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The history of country music

A look at the history of country music, and the artists who paved the road for the superstars of the industry today.

One of the most popular forms of contemporary music is country music, which found its humble beginnings in the early 1920s when folk music was taken one step further. Those who claimed fame, (mostly from the Appalachians) for having introduced folk music to the nation were now in the first quarter of the twentieth century introducing a slightly more sophisticated styling of the hillbilly sound already made popular.

HONKY TONK SOUND

In the eighty plus years of country music history, its sound and style has changed dramatically, at least in some respects. In its earliest years, it was the honky-tonk sound from the likes of Ernest Tubb and Hank Williams that made up the genre of country music. Roadside pubs and meeting houses throughout Oklahoma and Texas were packed every Friday and Saturday evening with fans and curiosity seekers alike, anxious to listen to the fast-rising sounds of steel guitars and drums. Those pubs were popular though for more than just the latest craze in American music---the repeal of prohibition in 1933 also relaxed the minds of many when it came to public drinking; now the audiences could enjoy their favorite music and alcoholic beverages at the same time.

Although Tubb and Williams had their share of popularity with the honky-tonk sound, it was Al Dexter who cut the first record with the actual words honky-tonk` in 1936. Tubb`s single, Walking the Floor Over You, released in 1941, would go on to sell more than one million copies --quite a feat in any form of music. Your Cheatin Heart, cut by Williams in 1953, is perhaps one of the best-known records of the honky-tonk era. It was not his only hit though; in his lifetime Williams recorded more than one hundred songs.

WESTERN SOUND OF COUNTRY

Another form of the country music style is known as western-country. While honky-tonks were filled with its fans, theatres were filled with fans of the cowboy songs made popular, again, in Texas and Oklahoma. The often-romanticized life of the cowboy, heroic but lonely, drifting, fit in perfectly with this style of music that took its sound from the hills of Tennessee and the bayous of Louisiana. More often than not at least one part of the western song would include a lonesome whistle from the flute or other mellow-sounding wind instrument. The lyrics to the western sound centered directly on the pains and sorrows of life on the western frontier.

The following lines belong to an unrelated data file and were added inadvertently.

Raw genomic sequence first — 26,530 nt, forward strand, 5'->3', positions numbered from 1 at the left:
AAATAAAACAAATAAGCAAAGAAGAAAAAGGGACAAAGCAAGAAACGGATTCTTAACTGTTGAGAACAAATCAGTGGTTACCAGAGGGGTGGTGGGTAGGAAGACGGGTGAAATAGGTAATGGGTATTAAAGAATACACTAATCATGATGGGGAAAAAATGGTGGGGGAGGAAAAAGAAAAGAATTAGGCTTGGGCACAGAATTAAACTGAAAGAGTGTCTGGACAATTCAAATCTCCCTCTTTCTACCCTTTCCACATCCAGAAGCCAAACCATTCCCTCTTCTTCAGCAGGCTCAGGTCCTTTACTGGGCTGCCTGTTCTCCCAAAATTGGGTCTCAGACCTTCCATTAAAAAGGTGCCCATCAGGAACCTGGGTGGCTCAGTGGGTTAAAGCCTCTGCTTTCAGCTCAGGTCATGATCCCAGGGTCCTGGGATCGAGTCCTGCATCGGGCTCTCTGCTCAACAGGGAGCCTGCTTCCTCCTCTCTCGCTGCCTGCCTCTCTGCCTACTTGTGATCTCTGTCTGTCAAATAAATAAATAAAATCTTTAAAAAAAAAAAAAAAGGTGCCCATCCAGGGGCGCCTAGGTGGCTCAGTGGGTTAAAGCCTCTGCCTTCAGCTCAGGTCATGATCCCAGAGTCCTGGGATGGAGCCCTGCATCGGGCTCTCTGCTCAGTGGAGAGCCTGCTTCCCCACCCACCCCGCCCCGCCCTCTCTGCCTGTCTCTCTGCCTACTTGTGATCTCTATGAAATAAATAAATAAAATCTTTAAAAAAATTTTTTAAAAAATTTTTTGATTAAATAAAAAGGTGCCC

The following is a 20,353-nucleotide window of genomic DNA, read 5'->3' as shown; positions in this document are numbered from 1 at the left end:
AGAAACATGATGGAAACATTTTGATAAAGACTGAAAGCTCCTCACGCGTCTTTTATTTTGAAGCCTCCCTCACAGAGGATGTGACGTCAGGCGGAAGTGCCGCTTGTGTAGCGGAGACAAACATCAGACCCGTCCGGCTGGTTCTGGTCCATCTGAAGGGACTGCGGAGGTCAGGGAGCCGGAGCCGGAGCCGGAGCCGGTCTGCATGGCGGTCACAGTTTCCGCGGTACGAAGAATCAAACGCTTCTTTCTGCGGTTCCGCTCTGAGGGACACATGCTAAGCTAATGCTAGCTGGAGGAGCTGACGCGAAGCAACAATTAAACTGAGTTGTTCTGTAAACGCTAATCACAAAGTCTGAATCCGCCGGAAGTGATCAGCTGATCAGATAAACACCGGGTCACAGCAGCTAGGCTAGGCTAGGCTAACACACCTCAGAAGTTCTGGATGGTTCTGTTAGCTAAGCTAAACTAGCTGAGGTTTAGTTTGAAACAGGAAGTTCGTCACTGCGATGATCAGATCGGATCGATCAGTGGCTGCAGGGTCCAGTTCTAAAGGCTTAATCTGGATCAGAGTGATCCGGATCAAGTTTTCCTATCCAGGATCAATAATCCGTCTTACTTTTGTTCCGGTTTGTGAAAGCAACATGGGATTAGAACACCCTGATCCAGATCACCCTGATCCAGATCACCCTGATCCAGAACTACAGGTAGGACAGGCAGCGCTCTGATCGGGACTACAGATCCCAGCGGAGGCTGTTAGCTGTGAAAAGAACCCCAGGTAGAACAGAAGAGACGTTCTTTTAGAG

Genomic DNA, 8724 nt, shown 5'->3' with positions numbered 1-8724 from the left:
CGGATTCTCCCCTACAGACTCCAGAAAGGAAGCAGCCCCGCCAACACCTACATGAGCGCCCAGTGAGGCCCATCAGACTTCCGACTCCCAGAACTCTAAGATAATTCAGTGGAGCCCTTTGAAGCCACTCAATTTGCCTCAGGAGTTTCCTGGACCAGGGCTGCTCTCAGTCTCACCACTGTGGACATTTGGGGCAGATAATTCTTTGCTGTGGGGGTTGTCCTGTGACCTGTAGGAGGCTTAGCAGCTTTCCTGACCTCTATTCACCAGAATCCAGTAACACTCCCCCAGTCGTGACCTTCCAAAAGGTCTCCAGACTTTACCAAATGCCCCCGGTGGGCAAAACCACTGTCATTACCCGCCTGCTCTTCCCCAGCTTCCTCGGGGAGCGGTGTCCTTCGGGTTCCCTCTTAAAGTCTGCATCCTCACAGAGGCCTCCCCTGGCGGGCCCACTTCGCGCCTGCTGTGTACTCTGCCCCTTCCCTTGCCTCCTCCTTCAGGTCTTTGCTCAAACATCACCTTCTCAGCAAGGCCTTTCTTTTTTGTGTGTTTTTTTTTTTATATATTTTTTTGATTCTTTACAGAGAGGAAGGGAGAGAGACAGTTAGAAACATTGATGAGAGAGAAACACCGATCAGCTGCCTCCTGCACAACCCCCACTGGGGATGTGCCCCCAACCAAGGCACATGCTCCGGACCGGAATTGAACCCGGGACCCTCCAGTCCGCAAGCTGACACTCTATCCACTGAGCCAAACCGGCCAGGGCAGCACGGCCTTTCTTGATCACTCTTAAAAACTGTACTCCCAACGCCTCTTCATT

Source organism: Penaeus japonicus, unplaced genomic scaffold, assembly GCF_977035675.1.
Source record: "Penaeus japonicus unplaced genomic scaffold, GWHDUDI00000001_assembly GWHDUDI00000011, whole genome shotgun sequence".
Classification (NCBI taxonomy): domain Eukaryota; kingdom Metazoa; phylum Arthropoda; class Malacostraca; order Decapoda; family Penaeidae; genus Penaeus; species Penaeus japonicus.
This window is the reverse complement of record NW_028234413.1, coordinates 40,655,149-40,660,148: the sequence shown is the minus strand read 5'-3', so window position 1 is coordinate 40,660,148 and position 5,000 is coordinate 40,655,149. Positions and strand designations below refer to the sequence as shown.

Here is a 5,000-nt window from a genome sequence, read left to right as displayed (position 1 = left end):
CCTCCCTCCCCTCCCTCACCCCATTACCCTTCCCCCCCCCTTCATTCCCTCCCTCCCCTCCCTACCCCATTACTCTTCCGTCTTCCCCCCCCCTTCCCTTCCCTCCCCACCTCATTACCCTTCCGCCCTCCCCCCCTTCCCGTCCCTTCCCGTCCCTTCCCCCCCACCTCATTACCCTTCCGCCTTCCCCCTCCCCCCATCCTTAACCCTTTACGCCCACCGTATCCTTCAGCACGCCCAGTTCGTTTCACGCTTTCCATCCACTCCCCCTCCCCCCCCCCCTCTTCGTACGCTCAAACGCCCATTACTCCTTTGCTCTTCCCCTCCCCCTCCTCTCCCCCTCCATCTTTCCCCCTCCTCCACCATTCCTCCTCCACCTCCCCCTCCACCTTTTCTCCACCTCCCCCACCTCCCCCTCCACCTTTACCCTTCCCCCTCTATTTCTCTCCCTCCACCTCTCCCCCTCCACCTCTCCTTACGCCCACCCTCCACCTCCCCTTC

Some of those famous for this western style were Gene Autry, America s singing cowboy, and Roy Rogers, who later teamed with wife Dale Evans to become a famous due of the genre. Rogers also had been a part of The Sons of the Pioneers, a band that brought the frontier sound to over 80 westerns between 1935-1948.

ROCKABILLY SOUND OF COUNTRY

Country music morphed once again in the early 1950s with a sound that became known as rockabilly a mix of the southern hills music and the blues. This sound was made popular by many performers who developed staying power in the country music industry. They include the Everly Brothers, Jerry Lee Lewis, Conway Twitty, Carl Perkins, and, of course, the king himself Elvis Presley.

With its faster paced sound and constant rhythm, this form of country quickly worked its way up the record charts as Americans, too, found themselves living a lifestyle that was a much quicker pace than the generation of their parents.

NASHVILLE SOUND

It s in this town in the state of Tennessee that country music found its permanent home. It s here that the sound of country and all its variations have been produced, since 1925 when Nashville Barn Dance was established. By 1935, when it became known as the Grand Ole Opry, national broadcasting had begun---soon after saw a huge influx of country-star wanna-bes drawing to Nashville in hopes of a chance of making the big time.

The first of those who flocked to Nashville were, among others, Ernest Tubb, Patsy Cline, Buddy Holly, and Kitty Wells, otherwise known as the Queen of country music. By the 1960s, those and others had a new sound created for their vocal talents Owen Bradley and Chet Atkins molded these performers into what became known as the Nashville sound.

This was most definitely the sound of country, but as stated earlier, this form of music has changed dramatically --the sixties saw more than steel guitars and drums in the Nashville sound. Now complete orchestras were brought in to add a lushness, or softness, to the country sound. Now, too, the ever popular use of synthesizers, studio effects, and over-dubbing were used to create a rich, full sound that no steel guitar and drum-set could ever hope to create. This era of country was the beginning of the age of contemporary country music.